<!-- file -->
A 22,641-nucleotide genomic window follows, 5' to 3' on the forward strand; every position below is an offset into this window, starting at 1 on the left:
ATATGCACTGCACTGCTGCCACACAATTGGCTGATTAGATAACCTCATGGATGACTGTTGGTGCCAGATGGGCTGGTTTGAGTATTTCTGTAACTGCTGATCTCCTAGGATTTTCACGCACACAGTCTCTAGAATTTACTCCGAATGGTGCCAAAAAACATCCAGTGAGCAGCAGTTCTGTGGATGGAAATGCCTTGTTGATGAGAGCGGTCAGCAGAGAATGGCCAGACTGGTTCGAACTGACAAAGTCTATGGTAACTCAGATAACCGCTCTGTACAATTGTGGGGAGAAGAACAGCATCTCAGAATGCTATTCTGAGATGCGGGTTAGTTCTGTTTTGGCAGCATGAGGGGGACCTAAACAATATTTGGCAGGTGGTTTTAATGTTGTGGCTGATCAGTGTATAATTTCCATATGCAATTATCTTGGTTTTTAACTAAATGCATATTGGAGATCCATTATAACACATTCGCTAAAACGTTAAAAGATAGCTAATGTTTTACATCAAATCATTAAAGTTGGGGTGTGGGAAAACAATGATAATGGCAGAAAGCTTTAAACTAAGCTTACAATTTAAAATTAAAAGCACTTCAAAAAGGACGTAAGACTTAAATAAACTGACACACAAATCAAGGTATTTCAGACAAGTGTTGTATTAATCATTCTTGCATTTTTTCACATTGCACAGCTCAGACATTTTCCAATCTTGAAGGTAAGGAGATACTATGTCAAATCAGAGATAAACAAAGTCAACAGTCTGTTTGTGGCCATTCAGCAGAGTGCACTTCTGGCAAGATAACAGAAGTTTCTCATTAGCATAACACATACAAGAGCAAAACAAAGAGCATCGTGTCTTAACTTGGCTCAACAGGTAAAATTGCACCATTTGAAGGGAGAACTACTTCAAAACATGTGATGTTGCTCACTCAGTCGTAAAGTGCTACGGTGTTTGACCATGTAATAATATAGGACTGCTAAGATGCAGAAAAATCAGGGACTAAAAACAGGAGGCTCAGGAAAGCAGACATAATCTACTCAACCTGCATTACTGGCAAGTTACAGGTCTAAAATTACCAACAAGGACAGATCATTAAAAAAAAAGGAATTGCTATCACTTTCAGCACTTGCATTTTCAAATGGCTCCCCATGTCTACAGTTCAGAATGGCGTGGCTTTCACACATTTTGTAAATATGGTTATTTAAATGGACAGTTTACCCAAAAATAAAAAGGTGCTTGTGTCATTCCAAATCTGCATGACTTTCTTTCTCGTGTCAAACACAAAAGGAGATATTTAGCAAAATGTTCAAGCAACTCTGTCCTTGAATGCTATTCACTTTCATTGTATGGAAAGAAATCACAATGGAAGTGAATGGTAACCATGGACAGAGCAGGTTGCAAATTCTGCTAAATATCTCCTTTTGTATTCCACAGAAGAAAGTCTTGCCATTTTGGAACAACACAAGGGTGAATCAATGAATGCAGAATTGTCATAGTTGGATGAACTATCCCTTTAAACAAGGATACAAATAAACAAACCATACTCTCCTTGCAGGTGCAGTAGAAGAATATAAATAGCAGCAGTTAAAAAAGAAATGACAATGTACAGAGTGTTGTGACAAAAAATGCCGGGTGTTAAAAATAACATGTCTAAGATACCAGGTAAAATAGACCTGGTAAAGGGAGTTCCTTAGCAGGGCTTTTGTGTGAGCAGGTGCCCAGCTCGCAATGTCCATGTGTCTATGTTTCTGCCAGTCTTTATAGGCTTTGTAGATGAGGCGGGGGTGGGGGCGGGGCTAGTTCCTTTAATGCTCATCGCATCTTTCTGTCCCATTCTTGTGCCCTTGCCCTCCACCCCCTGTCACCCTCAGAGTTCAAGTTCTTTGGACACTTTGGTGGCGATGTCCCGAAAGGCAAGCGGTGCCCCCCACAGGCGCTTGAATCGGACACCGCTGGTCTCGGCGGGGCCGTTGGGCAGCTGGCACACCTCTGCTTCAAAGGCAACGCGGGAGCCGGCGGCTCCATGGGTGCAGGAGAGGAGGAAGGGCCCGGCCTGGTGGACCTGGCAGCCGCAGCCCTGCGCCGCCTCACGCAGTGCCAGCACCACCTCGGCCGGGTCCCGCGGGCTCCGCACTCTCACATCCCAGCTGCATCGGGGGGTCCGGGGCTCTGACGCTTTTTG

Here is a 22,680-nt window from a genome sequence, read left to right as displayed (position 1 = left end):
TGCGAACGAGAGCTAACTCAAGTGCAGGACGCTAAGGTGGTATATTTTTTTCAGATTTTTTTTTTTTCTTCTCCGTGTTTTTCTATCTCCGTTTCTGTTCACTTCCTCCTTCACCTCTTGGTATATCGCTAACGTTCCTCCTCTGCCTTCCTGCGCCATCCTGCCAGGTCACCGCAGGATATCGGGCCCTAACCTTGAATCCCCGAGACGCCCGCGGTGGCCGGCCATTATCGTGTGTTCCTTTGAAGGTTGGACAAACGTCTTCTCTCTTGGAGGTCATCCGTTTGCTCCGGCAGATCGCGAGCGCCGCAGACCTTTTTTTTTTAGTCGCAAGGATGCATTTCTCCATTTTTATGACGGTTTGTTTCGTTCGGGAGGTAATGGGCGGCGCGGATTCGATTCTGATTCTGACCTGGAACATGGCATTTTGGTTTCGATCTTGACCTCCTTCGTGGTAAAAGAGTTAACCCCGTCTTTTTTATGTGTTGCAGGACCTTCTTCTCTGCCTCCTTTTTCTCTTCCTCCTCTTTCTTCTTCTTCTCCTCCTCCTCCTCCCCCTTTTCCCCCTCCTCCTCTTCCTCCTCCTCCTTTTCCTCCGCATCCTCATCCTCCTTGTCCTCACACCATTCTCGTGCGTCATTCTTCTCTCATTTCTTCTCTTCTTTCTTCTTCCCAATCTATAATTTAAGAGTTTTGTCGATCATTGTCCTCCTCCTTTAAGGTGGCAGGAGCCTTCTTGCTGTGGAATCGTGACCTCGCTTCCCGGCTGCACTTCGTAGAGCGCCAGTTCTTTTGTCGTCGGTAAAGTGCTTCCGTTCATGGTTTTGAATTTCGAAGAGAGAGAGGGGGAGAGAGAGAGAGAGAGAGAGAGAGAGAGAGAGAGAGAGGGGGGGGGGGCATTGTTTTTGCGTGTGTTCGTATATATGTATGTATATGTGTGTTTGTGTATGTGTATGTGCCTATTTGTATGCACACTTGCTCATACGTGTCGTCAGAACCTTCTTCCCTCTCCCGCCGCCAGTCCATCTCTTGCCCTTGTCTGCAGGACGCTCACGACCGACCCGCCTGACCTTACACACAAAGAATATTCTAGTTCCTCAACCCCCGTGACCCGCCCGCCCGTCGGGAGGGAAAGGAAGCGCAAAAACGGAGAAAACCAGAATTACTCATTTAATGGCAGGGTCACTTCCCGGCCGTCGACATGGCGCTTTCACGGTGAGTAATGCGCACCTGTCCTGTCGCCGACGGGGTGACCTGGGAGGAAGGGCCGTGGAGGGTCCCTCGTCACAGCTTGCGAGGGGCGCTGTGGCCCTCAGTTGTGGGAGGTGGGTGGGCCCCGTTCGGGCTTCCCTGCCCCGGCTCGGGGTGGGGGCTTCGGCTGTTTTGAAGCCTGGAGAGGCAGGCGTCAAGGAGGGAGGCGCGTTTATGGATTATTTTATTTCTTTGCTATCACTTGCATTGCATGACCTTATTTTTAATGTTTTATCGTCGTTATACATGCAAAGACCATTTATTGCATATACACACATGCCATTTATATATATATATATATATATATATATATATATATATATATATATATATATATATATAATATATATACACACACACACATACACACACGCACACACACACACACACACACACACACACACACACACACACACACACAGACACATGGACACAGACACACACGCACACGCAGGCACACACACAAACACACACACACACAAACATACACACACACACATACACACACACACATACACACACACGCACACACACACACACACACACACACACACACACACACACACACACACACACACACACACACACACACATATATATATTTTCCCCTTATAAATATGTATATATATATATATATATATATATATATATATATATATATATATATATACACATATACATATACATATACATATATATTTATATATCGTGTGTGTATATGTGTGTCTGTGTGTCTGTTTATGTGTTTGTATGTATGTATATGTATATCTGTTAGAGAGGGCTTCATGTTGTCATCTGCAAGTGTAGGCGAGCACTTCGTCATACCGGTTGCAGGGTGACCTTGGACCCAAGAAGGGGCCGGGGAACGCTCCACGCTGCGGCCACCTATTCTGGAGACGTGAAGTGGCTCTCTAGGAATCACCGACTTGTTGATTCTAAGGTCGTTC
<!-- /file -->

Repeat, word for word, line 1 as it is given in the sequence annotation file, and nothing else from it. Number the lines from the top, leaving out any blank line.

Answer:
A 22,641-nucleotide genomic window follows, 5' to 3' on the forward strand; every position below is an offset into this window, starting at 1 on the left: